‘The negative feelings we all have can be addictive…just as the positive…it’s up to
    us to decide which ones we want to choose and feed”… Pema Chodron

  10. #10
    Join Date
    Nov 2007
    Location
    Western Canada-prairies, mountain & ocean
    Posts
    6,980
    Quote Originally Posted by rebeccaC View Post
    shootingstar...certified organic soy miso (fermented for at least 6 months) is one of my favorite ways of getting probiotics. It’s especially good for those who do like a salty taste with cardiovascular benefits rather than the cardiovascular problems associated with sodium chloride…..plus among other benefits miso is high in antioxidants and scavenging free radicals which helps healthy cell survival during radiation therapy.
    If it helps you feel better, Rebecca because it's a tough time for you. No doubt you are highly mindful of what you eat.

    Sometimes I'm shocked by recipes that throw in a ton of miso because often miso is high salt content. I have no idea about organic..and what that actually means for miso. Non GMO-soy bean based?
    Smothering a fish with miso paste, as an example which I saw a chef on tv do... No way. A thumb dab for cooking a hot soup broth for myself is ok. As a child, a practice for a small dab of miso with cooked meat (like having mustard on the side at table), .the whole amount of miso to "dab" as a condiment for 4 people would be in our family, equivalent to size of bouillon cube.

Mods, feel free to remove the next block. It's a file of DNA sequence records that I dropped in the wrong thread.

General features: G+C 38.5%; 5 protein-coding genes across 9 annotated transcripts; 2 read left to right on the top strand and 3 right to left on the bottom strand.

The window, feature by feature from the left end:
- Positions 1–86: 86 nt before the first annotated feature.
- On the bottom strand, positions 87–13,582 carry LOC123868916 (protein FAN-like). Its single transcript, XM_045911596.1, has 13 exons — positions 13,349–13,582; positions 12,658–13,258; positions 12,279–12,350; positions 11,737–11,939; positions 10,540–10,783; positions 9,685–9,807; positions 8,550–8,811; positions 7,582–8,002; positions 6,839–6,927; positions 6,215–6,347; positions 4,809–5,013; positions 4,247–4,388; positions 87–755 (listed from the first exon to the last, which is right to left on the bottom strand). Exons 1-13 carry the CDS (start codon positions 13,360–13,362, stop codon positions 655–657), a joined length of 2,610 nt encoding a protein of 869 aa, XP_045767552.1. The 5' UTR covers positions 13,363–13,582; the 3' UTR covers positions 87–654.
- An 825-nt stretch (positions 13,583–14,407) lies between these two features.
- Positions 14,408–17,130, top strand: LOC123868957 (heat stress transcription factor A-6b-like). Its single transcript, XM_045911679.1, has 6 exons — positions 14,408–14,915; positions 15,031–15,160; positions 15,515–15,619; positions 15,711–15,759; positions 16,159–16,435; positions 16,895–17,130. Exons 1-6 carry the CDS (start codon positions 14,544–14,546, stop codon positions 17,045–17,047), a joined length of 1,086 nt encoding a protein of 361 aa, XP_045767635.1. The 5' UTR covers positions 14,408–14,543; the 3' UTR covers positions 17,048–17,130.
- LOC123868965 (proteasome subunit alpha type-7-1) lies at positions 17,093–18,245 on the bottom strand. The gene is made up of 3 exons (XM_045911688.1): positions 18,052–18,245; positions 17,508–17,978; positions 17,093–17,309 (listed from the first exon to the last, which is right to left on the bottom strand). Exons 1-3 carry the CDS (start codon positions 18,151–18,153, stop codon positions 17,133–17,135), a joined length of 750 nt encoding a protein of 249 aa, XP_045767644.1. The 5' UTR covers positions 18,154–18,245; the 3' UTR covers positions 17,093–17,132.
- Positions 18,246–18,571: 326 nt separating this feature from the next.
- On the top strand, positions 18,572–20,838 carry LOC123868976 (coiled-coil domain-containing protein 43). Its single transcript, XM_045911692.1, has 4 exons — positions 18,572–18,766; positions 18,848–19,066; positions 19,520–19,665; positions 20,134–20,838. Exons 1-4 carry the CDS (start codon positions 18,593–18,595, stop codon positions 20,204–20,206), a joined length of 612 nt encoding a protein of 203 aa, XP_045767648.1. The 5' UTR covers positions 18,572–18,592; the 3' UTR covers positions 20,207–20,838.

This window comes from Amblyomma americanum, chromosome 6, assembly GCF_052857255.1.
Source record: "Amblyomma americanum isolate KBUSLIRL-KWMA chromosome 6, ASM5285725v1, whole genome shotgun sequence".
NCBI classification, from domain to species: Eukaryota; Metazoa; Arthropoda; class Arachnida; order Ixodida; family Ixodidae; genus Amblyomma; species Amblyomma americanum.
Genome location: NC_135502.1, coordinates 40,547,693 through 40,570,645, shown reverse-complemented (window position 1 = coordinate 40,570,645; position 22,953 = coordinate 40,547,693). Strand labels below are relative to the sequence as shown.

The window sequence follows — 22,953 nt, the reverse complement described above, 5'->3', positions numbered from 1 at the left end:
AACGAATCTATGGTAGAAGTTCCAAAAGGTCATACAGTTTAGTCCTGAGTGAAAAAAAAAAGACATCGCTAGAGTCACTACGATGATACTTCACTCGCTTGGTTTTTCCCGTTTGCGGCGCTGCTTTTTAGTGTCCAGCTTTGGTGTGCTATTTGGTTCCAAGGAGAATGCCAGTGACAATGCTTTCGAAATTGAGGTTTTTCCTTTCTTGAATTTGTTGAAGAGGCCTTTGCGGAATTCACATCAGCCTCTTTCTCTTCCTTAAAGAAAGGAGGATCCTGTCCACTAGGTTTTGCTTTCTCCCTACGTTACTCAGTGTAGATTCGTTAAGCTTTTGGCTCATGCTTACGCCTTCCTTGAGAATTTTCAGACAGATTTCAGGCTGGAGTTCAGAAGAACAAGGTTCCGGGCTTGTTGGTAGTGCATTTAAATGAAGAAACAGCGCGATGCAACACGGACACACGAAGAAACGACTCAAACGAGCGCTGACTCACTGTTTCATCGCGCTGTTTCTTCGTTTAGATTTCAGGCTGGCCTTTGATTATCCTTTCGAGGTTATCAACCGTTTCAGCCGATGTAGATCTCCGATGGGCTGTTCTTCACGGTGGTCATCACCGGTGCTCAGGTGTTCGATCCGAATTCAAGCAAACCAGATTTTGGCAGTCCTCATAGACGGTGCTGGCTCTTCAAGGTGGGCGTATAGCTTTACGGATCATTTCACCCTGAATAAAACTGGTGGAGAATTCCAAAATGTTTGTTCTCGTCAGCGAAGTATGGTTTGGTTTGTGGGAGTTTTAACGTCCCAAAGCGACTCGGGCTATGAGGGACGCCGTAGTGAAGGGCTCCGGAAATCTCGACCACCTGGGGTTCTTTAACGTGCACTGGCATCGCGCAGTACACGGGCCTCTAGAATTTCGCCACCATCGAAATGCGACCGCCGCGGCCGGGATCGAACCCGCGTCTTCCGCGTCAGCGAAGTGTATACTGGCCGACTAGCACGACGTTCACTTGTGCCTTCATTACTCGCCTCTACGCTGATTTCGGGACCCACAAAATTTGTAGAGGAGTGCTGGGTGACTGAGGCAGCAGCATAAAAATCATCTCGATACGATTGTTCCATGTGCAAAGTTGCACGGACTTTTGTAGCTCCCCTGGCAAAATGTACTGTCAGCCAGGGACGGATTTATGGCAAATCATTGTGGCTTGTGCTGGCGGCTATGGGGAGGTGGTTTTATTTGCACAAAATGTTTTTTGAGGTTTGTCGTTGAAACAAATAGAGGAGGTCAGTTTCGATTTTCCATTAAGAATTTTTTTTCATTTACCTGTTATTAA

My mother has been told by the doctor to be extremely careful with soy sauce and other salty foods. She has hypertension (high blood pressure) ..and takes a pill...for past 15 yrs. to control it. She does avoid salty food. So since that time, her Chinese cooking actually hardly or not even use any salt. It is possible to cook Chinese cuisine without soy sauce or very little salt. She does it. Her Toronto doctor is fully bilingual (English-Chinese) to convey all this information to her and he is CAnadian western medicine educated- licensed. So this doctor would have some personal knowledge of sort of common foods my mother would tend to cook and hence, advise her to reduce in certain amounts.